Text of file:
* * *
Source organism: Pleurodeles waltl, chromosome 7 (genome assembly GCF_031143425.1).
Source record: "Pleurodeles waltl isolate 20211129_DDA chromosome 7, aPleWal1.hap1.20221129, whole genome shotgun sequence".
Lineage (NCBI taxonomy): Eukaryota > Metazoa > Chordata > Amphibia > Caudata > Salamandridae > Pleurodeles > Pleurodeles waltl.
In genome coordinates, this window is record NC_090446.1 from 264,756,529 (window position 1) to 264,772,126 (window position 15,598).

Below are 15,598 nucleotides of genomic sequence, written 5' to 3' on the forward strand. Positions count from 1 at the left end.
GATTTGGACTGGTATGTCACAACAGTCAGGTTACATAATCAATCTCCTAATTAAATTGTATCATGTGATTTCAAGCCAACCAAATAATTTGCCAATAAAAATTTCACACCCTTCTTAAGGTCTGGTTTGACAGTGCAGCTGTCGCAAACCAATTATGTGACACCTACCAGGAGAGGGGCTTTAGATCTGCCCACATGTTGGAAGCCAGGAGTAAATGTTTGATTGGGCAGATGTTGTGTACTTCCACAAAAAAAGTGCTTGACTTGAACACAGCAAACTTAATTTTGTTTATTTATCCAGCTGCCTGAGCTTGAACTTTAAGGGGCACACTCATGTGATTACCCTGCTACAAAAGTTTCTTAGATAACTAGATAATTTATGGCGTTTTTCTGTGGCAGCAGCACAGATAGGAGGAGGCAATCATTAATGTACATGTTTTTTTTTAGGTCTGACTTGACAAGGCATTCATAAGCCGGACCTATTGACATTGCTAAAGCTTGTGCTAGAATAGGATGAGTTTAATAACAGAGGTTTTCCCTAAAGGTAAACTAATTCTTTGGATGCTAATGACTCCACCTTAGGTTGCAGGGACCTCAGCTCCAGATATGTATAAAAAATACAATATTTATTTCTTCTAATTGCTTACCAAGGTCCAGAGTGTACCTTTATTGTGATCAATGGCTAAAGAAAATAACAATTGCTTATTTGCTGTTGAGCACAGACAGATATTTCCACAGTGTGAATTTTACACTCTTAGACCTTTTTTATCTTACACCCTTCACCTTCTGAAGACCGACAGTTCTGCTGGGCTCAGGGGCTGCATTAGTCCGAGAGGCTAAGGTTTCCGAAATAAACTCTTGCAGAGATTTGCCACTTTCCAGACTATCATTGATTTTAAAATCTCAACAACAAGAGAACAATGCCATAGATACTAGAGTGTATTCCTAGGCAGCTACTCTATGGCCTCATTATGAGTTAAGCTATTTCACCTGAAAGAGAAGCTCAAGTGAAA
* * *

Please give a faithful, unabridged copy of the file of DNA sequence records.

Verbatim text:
Source organism: Pleurodeles waltl, chromosome 7 (genome assembly GCF_031143425.1).
Source record: "Pleurodeles waltl isolate 20211129_DDA chromosome 7, aPleWal1.hap1.20221129, whole genome shotgun sequence".
Lineage (NCBI taxonomy): Eukaryota > Metazoa > Chordata > Amphibia > Caudata > Salamandridae > Pleurodeles > Pleurodeles waltl.
In genome coordinates, this window is record NC_090446.1 from 264,756,529 (window position 1) to 264,772,126 (window position 15,598).

Below are 15,598 nucleotides of genomic sequence, written 5' to 3' on the forward strand. Positions count from 1 at the left end.
GATTTGGACTGGTATGTCACAACAGTCAGGTTACATAATCAATCTCCTAATTAAATTGTATCATGTGATTTCAAGCCAACCAAATAATTTGCCAATAAAAATTTCACACCCTTCTTAAGGTCTGGTTTGACAGTGCAGCTGTCGCAAACCAATTATGTGACACCTACCAGGAGAGGGGCTTTAGATCTGCCCACATGTTGGAAGCCAGGAGTAAATGTTTGATTGGGCAGATGTTGTGTACTTCCACAAAAAAAGTGCTTGACTTGAACACAGCAAACTTAATTTTGTTTATTTATCCAGCTGCCTGAGCTTGAACTTTAAGGGGCACACTCATGTGATTACCCTGCTACAAAAGTTTCTTAGATAACTAGATAATTTATGGCGTTTTTCTGTGGCAGCAGCACAGATAGGAGGAGGCAATCATTAATGTACATGTTTTTTTTTAGGTCTGACTTGACAAGGCATTCATAAGCCGGACCTATTGACATTGCTAAAGCTTGTGCTAGAATAGGATGAGTTTAATAACAGAGGTTTTCCCTAAAGGTAAACTAATTCTTTGGATGCTAATGACTCCACCTTAGGTTGCAGGGACCTCAGCTCCAGATATGTATAAAAAATACAATATTTATTTCTTCTAATTGCTTACCAAGGTCCAGAGTGTACCTTTATTGTGATCAATGGCTAAAGAAAATAACAATTGCTTATTTGCTGTTGAGCACAGACAGATATTTCCACAGTGTGAATTTTACACTCTTAGACCTTTTTTATCTTACACCCTTCACCTTCTGAAGACCGACAGTTCTGCTGGGCTCAGGGGCTGCATTAGTCCGAGAGGCTAAGGTTTCCGAAATAAACTCTTGCAGAGATTTGCCACTTTCCAGACTATCATTGATTTTAAAATCTCAACAACAAGAGAACAATGCCATAGATACTAGAGTGTATTCCTAGGCAGCTACTCTATGGCCTCATTATGAGTTAAGCTATTTCACCTGAAAGAGAAGCTCAAGTGAAA